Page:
Odontesthes bonariensis is a species of Neotropical silverside, an euryhaline fish native to fresh, brackish and salt water in south-central and southeastern South America, but also introduced elsewhere. It is often known by the common name Argentinian silverside or pejerrey (the latter is of Spanish origin), but it is not the only species of silverside in Argentina and pejerrey is also used for many other silversides. It is a commercially important species and the target of major fisheries.
O. bonariensis resembles the other species in the genus Odontesthes, but it is larger, generally reaching up to 50 cm (1.6 ft) in total length, and exceptionally as much as 82 cm (2.7 ft) long and 5.2 kg (11 lb 7 oz) in weight (reports of even larger are unconfirmed and questionable).
Range, habitat and statusEdit
Odontesthes bonariensis is native to subtropical and temperate South America east of the Andes where it ranges from around the Río Negro basin in Argentina, north throughout most of the northern half of that country, to the Río de la Plata Basin in south Brazil, Paraguay and Uruguay. In coastal Atlantic parts of South America it ranges at least from the southernmost Buenos Aires Province in Argentina to Rio Grande do Sul State (Lagoa dos Patos) in Brazil. It has been introduced to many places outside its native range, including Argentina (in parts of the country where not native), Bolivia, Brazil (in parts of the country where not native), Chile, Peru, Morocco (where probably not established), Italy (only Lake Nemi), Israel (failed to become established) and Japan.
O. bonariensis is highly adaptable and can live in a wide range of habitats. This includes both stagnant and flowing waters, such as rivers, streams, channels, lakes, reservoirs, estuaries and coastal lagoons. In much of its range it is particularly common in Pampas lakes that generally are less than 4 m (13 ft) deep. The species is able to live in fresh, brackish and salt water (salinity up to 3.5%), but not in hypersaline conditions. The water temperature can range at least from 7 to 30 °C (45–86 °F); in short periods they can even survive in waters where the surface has frozen. Temperatures of 32 °C (90 °F) are lethal to most individuals, and when above 25 °C (77 °F) they often perish due to increases of the parasitic Lernaea copepods (also a primary reason for failed introduction attempts of O. bonariensis in some countries), the bacteria Aeromonas hydrophila and algal blooms.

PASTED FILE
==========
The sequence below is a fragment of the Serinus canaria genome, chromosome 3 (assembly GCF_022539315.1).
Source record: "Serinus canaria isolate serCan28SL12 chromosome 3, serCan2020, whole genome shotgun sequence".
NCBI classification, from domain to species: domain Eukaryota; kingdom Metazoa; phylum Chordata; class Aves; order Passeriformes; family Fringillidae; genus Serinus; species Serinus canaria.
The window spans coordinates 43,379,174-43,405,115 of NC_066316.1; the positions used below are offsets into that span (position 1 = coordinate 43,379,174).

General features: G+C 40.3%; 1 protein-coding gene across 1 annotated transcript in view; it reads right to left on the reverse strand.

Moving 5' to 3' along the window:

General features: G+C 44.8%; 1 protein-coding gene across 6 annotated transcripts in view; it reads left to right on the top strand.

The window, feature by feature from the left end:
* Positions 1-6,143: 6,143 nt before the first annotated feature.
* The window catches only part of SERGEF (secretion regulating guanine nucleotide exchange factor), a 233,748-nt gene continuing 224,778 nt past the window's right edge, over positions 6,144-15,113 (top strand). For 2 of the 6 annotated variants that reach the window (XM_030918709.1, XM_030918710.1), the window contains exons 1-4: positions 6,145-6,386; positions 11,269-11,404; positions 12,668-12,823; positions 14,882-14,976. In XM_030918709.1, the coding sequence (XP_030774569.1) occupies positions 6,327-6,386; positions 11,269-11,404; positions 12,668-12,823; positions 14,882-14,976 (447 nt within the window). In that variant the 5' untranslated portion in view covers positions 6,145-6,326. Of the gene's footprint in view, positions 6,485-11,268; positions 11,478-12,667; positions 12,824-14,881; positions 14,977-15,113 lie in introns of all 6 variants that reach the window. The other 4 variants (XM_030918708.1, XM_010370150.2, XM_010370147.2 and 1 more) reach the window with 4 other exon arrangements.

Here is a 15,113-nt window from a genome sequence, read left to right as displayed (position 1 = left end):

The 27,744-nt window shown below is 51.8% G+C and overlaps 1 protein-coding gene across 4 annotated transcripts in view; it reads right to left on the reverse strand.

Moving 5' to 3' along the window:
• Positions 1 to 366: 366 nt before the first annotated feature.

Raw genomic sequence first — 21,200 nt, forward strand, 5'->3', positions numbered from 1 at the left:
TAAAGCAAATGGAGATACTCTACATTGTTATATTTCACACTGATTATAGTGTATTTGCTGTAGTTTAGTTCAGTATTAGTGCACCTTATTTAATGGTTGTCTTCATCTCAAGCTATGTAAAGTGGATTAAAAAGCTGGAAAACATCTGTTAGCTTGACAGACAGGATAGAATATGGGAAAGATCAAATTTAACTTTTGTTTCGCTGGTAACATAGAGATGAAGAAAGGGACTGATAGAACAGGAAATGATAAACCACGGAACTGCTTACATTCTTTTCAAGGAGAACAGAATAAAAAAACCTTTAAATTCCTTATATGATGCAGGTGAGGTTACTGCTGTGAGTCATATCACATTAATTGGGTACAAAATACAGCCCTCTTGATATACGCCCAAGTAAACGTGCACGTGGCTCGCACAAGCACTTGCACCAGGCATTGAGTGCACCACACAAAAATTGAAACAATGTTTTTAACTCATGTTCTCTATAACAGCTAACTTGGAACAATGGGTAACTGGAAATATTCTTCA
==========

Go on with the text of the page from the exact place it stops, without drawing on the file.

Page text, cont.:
Overall the species is widespread and common, but global warming can increase the temperature and salinity in some placed inhabited by O. bonariensis, representing a threat to these local populations.